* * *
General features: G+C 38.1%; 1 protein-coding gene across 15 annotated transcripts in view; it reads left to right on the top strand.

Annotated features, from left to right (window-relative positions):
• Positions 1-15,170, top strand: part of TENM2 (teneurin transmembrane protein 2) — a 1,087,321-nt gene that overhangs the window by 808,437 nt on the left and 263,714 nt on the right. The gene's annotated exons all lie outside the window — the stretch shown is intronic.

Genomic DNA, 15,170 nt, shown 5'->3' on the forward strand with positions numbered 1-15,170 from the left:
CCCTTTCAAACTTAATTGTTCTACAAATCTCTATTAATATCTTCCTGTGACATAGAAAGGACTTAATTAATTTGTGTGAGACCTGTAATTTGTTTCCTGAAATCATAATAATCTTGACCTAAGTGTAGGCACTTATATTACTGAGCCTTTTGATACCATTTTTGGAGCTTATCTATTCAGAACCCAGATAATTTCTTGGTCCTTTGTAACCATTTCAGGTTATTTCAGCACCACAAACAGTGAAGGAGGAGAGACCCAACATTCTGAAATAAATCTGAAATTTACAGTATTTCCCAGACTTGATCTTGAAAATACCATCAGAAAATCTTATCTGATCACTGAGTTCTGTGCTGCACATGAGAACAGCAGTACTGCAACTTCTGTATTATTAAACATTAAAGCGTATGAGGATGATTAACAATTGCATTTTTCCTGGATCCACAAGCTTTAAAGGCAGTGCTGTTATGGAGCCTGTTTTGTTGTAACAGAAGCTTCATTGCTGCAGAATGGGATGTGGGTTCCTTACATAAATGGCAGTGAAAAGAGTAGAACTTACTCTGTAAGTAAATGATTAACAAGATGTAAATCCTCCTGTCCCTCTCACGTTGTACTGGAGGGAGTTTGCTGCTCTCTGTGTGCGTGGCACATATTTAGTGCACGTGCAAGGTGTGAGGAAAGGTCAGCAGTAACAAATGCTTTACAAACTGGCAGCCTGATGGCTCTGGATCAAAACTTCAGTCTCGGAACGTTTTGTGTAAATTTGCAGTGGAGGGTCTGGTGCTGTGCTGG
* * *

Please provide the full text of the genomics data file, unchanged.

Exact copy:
General features: G+C 38.1%; 1 protein-coding gene across 15 annotated transcripts in view; it reads left to right on the top strand.

Annotated features, from left to right (window-relative positions):
• Positions 1-15,170, top strand: part of TENM2 (teneurin transmembrane protein 2) — a 1,087,321-nt gene that overhangs the window by 808,437 nt on the left and 263,714 nt on the right. The gene's annotated exons all lie outside the window — the stretch shown is intronic.

Genomic DNA, 15,170 nt, shown 5'->3' on the forward strand with positions numbered 1-15,170 from the left:
CCCTTTCAAACTTAATTGTTCTACAAATCTCTATTAATATCTTCCTGTGACATAGAAAGGACTTAATTAATTTGTGTGAGACCTGTAATTTGTTTCCTGAAATCATAATAATCTTGACCTAAGTGTAGGCACTTATATTACTGAGCCTTTTGATACCATTTTTGGAGCTTATCTATTCAGAACCCAGATAATTTCTTGGTCCTTTGTAACCATTTCAGGTTATTTCAGCACCACAAACAGTGAAGGAGGAGAGACCCAACATTCTGAAATAAATCTGAAATTTACAGTATTTCCCAGACTTGATCTTGAAAATACCATCAGAAAATCTTATCTGATCACTGAGTTCTGTGCTGCACATGAGAACAGCAGTACTGCAACTTCTGTATTATTAAACATTAAAGCGTATGAGGATGATTAACAATTGCATTTTTCCTGGATCCACAAGCTTTAAAGGCAGTGCTGTTATGGAGCCTGTTTTGTTGTAACAGAAGCTTCATTGCTGCAGAATGGGATGTGGGTTCCTTACATAAATGGCAGTGAAAAGAGTAGAACTTACTCTGTAAGTAAATGATTAACAAGATGTAAATCCTCCTGTCCCTCTCACGTTGTACTGGAGGGAGTTTGCTGCTCTCTGTGTGCGTGGCACATATTTAGTGCACGTGCAAGGTGTGAGGAAAGGTCAGCAGTAACAAATGCTTTACAAACTGGCAGCCTGATGGCTCTGGATCAAAACTTCAGTCTCGGAACGTTTTGTGTAAATTTGCAGTGGAGGGTCTGGTGCTGTGCTGG